The dimethylgloxime test is available for a "spot test" if a product contains nickel.

What is the treatment for allergic contact dermatitis?

It is important to recognize how you are in contact with the responsible substance so that, whenever possible, you can avoid it.

  • Find out exactly what you're allergic to by having full patch tests.
  • Identify where the allergen is located and read the labels of all products before use.
  • Carefully study your environment to locate the allergen. Note: Many chemicals have multiple names, and cross-reactions to similar chemicals with different names are common.
  • Wear appropriate gloves to protect your hands from touching reactive materials, and remove gloves appropriately. Some chemicals will penetrate certain gloves; seek the advice of a security expert.
  • You ask dermatologist help.

Active dermatitis is usually treated with the following:

  • Emollient creams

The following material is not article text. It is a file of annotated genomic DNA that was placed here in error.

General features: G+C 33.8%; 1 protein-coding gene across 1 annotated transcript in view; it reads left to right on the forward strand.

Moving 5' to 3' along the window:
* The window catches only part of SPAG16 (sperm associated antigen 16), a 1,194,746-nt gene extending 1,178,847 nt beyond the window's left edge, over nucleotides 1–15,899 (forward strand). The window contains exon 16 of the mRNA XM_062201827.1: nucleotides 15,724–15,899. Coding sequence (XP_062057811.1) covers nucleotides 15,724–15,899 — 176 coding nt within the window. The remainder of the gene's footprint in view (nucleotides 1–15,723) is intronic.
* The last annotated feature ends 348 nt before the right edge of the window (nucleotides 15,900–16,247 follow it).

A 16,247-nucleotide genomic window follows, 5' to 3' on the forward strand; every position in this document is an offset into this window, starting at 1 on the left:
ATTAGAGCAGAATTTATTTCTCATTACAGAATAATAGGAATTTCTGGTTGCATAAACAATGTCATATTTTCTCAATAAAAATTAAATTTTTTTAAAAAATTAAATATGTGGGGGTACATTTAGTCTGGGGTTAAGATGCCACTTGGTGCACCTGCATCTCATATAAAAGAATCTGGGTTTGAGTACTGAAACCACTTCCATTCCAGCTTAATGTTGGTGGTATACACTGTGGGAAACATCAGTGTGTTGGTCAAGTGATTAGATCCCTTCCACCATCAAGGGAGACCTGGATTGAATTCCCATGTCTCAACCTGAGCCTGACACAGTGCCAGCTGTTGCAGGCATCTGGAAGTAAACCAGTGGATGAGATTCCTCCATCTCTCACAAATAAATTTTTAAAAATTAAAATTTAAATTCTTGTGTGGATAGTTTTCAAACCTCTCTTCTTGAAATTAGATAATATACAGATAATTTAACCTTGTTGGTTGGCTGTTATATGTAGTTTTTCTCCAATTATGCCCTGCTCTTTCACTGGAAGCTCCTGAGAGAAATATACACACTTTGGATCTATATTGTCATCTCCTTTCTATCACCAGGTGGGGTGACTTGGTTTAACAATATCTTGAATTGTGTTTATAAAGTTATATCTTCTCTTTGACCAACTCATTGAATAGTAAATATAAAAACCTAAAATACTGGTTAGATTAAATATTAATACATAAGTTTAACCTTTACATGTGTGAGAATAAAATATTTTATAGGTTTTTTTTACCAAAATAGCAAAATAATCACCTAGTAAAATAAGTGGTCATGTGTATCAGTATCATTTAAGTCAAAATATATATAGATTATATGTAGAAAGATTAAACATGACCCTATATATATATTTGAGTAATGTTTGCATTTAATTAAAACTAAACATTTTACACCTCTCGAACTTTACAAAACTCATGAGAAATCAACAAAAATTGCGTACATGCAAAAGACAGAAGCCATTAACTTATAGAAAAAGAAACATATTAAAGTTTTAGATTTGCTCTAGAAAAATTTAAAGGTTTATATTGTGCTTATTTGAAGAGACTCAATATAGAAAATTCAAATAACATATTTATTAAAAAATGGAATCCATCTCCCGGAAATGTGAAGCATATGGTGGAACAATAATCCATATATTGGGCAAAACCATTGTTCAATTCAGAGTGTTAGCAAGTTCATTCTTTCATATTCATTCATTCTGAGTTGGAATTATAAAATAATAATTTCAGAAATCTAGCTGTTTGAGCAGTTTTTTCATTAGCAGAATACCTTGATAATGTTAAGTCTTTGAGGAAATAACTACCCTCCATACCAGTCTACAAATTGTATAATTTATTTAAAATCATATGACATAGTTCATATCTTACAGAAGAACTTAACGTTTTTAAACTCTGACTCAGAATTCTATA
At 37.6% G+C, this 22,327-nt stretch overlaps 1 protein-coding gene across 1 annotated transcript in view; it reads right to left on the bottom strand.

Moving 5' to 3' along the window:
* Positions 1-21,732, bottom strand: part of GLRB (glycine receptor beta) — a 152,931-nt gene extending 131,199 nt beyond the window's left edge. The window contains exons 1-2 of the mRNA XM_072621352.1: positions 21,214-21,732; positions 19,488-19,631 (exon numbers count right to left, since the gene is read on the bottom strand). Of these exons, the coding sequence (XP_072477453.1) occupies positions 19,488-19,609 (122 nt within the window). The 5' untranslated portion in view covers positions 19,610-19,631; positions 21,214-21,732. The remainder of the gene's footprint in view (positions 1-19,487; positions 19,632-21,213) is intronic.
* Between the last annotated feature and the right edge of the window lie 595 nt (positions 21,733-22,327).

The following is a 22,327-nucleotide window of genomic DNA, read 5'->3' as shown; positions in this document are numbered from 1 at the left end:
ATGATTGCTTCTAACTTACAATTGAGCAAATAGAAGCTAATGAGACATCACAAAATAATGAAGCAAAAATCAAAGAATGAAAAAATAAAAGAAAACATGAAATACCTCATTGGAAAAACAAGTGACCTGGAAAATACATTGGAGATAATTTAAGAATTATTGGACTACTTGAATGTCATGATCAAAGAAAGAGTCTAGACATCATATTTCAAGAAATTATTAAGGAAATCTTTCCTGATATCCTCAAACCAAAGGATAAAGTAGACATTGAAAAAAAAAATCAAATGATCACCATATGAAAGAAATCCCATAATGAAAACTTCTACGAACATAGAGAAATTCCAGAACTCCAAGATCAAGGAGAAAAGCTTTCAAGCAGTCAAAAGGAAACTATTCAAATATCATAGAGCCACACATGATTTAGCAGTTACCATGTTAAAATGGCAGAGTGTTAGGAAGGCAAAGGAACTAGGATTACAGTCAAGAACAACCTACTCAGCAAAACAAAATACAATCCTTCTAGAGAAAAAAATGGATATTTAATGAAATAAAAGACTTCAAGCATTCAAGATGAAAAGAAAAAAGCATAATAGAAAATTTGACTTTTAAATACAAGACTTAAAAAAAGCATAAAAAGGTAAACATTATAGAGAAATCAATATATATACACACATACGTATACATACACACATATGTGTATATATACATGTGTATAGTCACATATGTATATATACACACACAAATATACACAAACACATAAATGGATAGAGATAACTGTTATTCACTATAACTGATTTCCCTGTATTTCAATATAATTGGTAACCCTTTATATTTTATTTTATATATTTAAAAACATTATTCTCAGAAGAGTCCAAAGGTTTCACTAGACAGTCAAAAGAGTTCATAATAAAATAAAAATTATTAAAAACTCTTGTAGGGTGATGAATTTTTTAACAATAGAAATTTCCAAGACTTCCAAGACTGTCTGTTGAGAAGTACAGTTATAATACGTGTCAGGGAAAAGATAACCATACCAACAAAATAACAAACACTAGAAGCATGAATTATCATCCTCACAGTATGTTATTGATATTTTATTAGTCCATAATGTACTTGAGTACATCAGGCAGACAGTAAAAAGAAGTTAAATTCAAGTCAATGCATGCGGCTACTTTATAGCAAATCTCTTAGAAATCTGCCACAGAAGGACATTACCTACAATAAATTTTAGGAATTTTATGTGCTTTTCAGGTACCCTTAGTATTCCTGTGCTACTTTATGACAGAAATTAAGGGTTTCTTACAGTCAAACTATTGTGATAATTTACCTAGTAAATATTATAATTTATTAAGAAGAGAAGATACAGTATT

• Topical steroids
  • Topical or oral antibiotics for secondary infection.
  • Oral steroids, generally short courses, for severe cases

  • Phototherapy or photochemotherapy.

  • Azathioprine, cyclosporine, or another immunosuppressive agent.

  • Tacrolimus ointment and pimecrolimus cream they are immunomodulatory calcineurin inhibitors and may be useful for allergic contact dermatitis.

What is the result of allergic contact dermatitis?

Contact allergy often persists throughout life, so it is essential to identify the allergen and avoid touching it. Dermatitis may reappear on re-exposure to the allergen.

  • Some Allergens they are more difficult to avoid than others, as airborne allergens are a particular problem (eg, epoxy resin, composite pollen).
  • The longer a person suffers from severe allergic contact dermatitis, the longer it will take to disappear after the diagnosis is made and the cause is detected.
  • Dermatitis can disappear by avoiding contact with the allergen, but sometimes persists indefinitely, for example, allergy to chromate.

Forecast it depends on patient education and compliance to avoid allergens and proper skin care.